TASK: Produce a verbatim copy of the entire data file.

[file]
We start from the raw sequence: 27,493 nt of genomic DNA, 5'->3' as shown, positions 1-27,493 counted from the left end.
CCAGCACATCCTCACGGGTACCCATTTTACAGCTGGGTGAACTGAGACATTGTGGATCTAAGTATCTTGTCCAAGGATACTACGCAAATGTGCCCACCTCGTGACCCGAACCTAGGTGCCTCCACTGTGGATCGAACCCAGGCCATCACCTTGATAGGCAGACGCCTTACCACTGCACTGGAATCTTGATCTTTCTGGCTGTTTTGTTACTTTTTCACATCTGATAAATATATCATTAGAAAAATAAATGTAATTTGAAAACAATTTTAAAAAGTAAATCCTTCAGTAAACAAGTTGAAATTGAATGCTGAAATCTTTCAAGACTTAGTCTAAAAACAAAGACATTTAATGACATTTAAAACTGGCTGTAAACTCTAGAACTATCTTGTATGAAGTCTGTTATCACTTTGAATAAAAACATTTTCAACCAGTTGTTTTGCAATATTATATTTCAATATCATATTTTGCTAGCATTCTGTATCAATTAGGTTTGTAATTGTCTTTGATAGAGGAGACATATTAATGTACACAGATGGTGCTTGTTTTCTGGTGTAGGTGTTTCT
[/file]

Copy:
We start from the raw sequence: 27,493 nt of genomic DNA, 5'->3' as shown, positions 1-27,493 counted from the left end.
CCAGCACATCCTCACGGGTACCCATTTTACAGCTGGGTGAACTGAGACATTGTGGATCTAAGTATCTTGTCCAAGGATACTACGCAAATGTGCCCACCTCGTGACCCGAACCTAGGTGCCTCCACTGTGGATCGAACCCAGGCCATCACCTTGATAGGCAGACGCCTTACCACTGCACTGGAATCTTGATCTTTCTGGCTGTTTTGTTACTTTTTCACATCTGATAAATATATCATTAGAAAAATAAATGTAATTTGAAAACAATTTTAAAAAGTAAATCCTTCAGTAAACAAGTTGAAATTGAATGCTGAAATCTTTCAAGACTTAGTCTAAAAACAAAGACATTTAATGACATTTAAAACTGGCTGTAAACTCTAGAACTATCTTGTATGAAGTCTGTTATCACTTTGAATAAAAACATTTTCAACCAGTTGTTTTGCAATATTATATTTCAATATCATATTTTGCTAGCATTCTGTATCAATTAGGTTTGTAATTGTCTTTGATAGAGGAGACATATTAATGTACACAGATGGTGCTTGTTTTCTGGTGTAGGTGTTTCT